13. It's easy to get sidetracked by mail list trolling or well intentioned but over-eager discussion. Take advice on board but make sure your feature doesn't end up being designed by a committee. Don't blame the "PHP core community" for derailing discussions when the issues of non- code-contributors on the mail list are at fault.

  14. For every user who wants a backwardly incompatible change to PHP, there is a user who will scream that this will be disastrous to them. As the RFC writer you need to walk the line between these groups. At voting time, other people may see the line in a different place than you do.

  15. There is no need to respond to every discussion email individually. You should batch up your responses and manage the discussion intelligently.

  16. Don't get side tracked by how long it will take a feature to reach end users. It will reach them eventually. You can always supply an unofficial patch or maybe create a PECL extension for users of current versions of PHP.

  17. Don't let mail list discussion drag on too long. High levels of discussion can be a symptom that an RFC is contentious. Having an early vote about only the feature's concept can prevent over-investment in an RFC and implementation.

  18. With long, fragmented discussions, not everyone will read every email. Update the RFC at regular intervals, and let people know what has changed. Include the RFC URL in all your emails so anyone dipping into a mail thread has a better chance of finding the RFC.

  19. PHP is popular so you can often find support from "many" people for cool language features. This doesn't mean those features are a "good thing" for the language or its implementation.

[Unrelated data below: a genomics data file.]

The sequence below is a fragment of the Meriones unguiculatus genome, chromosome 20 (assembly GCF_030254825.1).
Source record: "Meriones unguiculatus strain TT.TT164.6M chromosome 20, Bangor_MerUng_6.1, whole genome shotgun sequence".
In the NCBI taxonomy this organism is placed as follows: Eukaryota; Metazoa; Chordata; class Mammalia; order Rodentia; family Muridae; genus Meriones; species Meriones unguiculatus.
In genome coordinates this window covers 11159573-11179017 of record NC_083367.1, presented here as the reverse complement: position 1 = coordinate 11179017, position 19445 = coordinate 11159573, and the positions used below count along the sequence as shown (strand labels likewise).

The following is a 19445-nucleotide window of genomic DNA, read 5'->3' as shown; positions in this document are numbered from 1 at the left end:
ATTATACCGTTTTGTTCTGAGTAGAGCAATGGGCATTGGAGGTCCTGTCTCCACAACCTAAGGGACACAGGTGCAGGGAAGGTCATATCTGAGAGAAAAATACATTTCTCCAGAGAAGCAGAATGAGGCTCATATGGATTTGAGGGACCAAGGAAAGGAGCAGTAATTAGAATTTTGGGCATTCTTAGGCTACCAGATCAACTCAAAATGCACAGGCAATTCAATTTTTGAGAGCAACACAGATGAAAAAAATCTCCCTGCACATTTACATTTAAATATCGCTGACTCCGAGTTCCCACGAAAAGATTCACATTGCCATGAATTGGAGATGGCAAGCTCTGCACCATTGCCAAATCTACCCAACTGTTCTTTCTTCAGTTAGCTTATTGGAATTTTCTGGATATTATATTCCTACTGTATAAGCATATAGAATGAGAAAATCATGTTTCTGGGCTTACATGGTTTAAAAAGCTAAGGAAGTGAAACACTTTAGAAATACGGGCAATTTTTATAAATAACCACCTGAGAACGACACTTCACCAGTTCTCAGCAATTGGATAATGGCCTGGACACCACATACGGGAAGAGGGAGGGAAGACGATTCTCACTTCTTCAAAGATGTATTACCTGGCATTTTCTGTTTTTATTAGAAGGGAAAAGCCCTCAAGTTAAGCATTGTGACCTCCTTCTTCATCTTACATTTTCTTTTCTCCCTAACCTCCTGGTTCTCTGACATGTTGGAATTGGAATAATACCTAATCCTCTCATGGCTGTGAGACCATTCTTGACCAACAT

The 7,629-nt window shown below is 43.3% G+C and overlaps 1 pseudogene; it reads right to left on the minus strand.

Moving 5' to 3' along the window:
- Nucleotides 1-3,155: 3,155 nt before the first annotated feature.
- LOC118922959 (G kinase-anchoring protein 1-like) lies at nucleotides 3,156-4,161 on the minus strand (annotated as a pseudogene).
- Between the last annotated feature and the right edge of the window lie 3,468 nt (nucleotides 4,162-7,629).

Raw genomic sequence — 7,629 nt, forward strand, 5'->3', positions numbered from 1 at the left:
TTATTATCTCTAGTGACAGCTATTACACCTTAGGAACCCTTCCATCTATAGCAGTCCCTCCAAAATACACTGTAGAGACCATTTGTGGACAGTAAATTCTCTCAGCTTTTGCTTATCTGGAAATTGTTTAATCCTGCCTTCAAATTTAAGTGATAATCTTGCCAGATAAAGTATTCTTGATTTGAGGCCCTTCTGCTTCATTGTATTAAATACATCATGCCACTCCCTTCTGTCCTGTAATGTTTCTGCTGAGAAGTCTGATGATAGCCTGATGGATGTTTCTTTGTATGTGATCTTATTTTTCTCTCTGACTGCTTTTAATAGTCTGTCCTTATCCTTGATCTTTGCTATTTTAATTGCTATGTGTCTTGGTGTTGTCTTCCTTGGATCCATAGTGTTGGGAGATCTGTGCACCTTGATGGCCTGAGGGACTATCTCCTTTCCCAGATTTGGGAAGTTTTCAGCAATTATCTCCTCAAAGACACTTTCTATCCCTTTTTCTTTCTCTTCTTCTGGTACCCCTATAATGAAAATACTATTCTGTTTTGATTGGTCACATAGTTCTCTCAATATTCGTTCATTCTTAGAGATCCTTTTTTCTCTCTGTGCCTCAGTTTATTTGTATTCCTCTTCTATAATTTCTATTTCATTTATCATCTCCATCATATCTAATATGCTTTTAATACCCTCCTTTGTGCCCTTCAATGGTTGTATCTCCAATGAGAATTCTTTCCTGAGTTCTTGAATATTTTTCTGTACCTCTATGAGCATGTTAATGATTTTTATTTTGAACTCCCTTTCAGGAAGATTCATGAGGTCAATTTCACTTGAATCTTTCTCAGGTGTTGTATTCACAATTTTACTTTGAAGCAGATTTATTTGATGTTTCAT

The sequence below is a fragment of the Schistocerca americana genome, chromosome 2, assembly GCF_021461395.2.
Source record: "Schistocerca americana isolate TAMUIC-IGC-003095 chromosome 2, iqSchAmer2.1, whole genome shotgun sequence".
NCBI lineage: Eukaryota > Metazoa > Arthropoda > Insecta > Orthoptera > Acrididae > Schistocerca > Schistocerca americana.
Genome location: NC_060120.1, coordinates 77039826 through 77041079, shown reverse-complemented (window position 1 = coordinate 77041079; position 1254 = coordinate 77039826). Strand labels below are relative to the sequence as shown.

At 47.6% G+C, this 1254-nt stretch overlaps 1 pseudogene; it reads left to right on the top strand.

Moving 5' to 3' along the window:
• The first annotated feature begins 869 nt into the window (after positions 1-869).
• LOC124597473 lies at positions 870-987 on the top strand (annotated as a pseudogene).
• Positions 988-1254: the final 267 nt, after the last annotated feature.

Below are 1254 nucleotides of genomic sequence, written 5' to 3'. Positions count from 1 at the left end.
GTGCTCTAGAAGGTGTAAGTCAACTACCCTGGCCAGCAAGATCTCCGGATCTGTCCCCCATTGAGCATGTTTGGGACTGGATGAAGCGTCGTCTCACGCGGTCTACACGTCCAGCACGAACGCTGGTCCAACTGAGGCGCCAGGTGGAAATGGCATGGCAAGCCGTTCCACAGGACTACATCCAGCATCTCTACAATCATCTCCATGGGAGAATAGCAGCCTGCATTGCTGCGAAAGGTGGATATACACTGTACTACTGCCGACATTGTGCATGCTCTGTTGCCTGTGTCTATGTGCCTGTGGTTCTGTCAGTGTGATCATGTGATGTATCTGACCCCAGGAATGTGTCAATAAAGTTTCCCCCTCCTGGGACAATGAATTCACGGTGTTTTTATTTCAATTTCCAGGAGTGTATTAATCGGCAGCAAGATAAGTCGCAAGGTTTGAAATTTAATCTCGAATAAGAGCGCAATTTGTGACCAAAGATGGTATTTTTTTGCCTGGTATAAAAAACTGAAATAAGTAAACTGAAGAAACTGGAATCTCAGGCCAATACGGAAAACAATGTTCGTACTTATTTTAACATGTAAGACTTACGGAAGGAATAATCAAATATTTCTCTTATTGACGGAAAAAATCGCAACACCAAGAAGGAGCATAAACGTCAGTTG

20. There are multiple PHP communities. Don't interpret support in one community as universal support. Listen carefully to the key PHP developers on the "internals" mail list (they may not be the ones doing the most discussion). They are the people who will undoubtedly end up doing final integration of the feature (e.g. with the op-code cache), fixing edge cases, and maintaining it in the long term. They are the ones that have seen the PHP code base complexity grow and become more difficult to maintain and extend. Even if they like your idea, they may not be able to contribute time and effort to make it stable.

  21. The PHP core development community needs more end-users to become core language developers but the barrier to entry is high because of the complexity of the API, and because new features need very careful integration with a complex language. See the point above about existing developers not having enough time to support every good idea. This just means you need perseverance to become a core developer yourself. You can gain karma by being a regular code contributor before starting your magnum opus RFC.

  22. Some areas of PHP are complex or niche. Sometimes feature suggestions will be greeted by an apparent lack of interest. Don't be discouraged. This just means you need to take a stronger leadership role, and also prove your credentials by first working on the existing code base.

  23. Keep your RFC updated with a summary of all the positive and negative mail list discussion points and examples.

    • This prevents arguments being rehashed on the mail list each year.
    • Documentation will have clear use cases and show what does and doesn't work.
    • Future RFC writers can see trends and build on previous ideas.
  24. Before initiating a vote on your RFC, make sure the RFC contains enough detail so that the vote is solely on the RFC contents, not on any half-remembered or misinterpretable mail list discussions. Un- (or badly) expressed intentions will only cause you frustration when your RFC is rejected.